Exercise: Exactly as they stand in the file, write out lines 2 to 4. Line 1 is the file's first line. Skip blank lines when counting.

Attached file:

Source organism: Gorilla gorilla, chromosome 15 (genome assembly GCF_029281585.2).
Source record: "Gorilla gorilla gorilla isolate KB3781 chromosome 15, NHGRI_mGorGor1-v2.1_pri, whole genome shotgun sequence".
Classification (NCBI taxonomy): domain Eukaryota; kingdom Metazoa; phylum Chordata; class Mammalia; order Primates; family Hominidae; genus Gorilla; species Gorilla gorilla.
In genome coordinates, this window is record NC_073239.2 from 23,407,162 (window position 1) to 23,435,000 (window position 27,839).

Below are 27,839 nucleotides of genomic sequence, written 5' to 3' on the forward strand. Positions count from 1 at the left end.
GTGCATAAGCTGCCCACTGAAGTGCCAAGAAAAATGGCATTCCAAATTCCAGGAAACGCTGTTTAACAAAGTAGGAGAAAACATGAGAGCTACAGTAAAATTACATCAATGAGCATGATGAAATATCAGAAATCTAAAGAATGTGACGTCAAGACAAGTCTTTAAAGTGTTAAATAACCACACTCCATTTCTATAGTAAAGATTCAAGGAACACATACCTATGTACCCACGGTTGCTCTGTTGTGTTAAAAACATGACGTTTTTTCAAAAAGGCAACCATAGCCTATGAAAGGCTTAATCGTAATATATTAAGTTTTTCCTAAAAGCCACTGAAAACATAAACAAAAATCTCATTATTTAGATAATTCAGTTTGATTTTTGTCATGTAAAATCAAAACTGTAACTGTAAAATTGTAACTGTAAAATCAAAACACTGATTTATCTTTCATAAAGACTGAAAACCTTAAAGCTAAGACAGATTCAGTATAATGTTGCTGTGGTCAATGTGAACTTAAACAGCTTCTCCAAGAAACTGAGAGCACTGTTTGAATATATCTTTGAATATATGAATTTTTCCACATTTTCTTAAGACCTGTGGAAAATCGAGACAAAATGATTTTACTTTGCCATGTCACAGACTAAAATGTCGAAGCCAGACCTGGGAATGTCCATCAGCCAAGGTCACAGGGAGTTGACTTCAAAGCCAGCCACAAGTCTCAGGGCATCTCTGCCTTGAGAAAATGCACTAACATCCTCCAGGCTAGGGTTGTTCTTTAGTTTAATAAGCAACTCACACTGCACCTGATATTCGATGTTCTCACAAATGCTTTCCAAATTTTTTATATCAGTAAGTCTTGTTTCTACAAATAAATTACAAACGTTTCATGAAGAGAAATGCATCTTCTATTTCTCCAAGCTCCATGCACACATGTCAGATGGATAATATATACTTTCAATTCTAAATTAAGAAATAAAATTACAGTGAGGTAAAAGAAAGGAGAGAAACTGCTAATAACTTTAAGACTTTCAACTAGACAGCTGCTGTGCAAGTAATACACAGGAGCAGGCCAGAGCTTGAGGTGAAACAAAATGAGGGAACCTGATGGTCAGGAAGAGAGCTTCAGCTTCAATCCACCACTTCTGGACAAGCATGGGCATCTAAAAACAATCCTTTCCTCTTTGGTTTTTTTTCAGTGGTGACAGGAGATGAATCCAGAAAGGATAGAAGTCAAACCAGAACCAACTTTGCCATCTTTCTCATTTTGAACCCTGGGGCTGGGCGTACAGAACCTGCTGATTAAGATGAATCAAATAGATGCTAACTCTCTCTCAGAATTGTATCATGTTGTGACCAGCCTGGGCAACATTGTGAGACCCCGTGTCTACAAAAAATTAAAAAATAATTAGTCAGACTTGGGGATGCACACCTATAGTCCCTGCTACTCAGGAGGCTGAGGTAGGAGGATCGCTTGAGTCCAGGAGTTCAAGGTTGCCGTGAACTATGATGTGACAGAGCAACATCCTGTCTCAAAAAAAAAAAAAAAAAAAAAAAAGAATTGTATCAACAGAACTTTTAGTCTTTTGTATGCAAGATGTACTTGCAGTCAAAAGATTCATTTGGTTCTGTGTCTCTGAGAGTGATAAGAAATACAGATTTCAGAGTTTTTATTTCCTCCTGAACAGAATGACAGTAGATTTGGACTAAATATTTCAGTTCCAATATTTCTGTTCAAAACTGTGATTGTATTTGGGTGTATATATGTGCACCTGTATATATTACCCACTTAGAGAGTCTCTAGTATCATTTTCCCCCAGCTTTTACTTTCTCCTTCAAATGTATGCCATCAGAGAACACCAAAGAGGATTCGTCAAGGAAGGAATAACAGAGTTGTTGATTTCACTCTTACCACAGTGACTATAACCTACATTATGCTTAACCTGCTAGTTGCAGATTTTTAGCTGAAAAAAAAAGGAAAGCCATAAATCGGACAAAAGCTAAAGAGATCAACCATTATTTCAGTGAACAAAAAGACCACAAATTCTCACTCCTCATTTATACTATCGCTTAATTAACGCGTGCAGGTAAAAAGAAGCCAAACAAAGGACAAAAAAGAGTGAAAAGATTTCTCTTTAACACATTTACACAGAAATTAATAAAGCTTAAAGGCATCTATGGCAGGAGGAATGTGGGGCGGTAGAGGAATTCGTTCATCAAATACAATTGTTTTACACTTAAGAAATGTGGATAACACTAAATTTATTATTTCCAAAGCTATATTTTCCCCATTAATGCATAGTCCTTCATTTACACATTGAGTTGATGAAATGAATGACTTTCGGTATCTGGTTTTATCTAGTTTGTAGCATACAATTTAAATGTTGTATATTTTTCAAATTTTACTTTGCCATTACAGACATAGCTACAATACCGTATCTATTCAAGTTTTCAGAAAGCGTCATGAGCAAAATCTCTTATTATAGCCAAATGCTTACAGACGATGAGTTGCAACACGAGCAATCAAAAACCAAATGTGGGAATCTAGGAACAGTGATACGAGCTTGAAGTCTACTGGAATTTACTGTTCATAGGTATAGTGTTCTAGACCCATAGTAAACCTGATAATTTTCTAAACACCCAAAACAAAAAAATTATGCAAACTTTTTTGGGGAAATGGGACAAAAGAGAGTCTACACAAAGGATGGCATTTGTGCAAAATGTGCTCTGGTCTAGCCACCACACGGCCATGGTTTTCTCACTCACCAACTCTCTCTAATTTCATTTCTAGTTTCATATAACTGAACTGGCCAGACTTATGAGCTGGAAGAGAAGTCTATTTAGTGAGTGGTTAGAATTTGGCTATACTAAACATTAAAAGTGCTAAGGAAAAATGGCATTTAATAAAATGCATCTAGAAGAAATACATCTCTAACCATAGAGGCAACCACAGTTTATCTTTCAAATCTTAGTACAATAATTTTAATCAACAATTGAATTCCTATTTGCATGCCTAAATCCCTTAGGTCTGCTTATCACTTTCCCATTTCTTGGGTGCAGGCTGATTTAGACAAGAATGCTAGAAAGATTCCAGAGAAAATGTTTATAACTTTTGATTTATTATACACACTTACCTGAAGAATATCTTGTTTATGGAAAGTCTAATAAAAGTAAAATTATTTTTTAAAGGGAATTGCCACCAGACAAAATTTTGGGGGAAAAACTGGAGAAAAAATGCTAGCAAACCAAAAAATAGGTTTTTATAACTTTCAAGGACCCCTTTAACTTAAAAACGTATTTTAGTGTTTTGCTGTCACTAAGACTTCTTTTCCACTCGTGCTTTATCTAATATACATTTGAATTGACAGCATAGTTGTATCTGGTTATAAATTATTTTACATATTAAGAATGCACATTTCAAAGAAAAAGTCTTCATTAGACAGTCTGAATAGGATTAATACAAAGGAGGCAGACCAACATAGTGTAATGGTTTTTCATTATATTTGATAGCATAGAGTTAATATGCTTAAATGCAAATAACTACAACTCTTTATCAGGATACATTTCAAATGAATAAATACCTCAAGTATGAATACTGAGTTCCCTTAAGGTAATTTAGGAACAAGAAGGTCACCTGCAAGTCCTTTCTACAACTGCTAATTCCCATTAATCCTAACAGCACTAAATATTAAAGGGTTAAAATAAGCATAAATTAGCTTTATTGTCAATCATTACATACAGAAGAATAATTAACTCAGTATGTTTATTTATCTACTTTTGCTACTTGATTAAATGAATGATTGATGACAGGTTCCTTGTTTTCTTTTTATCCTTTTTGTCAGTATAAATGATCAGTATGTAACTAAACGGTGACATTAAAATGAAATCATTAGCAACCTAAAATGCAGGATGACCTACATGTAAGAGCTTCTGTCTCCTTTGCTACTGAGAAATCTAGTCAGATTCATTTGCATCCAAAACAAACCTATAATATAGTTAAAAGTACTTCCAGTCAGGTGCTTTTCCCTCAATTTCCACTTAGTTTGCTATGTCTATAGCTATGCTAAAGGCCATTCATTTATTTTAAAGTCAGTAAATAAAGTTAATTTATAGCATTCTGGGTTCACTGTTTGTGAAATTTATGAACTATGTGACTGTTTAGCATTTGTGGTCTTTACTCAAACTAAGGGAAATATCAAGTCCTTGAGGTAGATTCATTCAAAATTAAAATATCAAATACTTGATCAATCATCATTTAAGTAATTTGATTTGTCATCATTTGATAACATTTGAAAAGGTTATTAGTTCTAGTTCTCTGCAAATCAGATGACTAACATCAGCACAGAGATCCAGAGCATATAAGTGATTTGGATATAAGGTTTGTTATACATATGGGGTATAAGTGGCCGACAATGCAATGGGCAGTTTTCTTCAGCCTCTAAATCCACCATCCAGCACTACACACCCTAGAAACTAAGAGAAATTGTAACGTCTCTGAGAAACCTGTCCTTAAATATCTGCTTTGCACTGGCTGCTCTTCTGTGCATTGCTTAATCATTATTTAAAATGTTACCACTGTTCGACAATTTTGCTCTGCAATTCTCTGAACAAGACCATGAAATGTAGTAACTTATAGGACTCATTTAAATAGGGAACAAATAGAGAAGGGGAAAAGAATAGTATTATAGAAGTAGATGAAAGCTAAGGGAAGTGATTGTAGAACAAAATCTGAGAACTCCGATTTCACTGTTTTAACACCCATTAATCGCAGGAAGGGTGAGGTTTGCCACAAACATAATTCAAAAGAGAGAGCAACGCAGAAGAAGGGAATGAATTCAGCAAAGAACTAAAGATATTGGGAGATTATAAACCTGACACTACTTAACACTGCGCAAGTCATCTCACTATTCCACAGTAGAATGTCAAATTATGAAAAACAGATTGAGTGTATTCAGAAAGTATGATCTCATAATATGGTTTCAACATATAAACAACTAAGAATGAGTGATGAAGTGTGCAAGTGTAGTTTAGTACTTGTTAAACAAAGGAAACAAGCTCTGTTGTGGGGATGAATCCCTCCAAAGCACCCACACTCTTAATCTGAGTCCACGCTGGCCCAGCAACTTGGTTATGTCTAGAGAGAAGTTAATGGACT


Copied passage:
Source record: "Gorilla gorilla gorilla isolate KB3781 chromosome 15, NHGRI_mGorGor1-v2.1_pri, whole genome shotgun sequence".
Classification (NCBI taxonomy): domain Eukaryota; kingdom Metazoa; phylum Chordata; class Mammalia; order Primates; family Hominidae; genus Gorilla; species Gorilla gorilla.
In genome coordinates, this window is record NC_073239.2 from 23,407,162 (window position 1) to 23,435,000 (window position 27,839).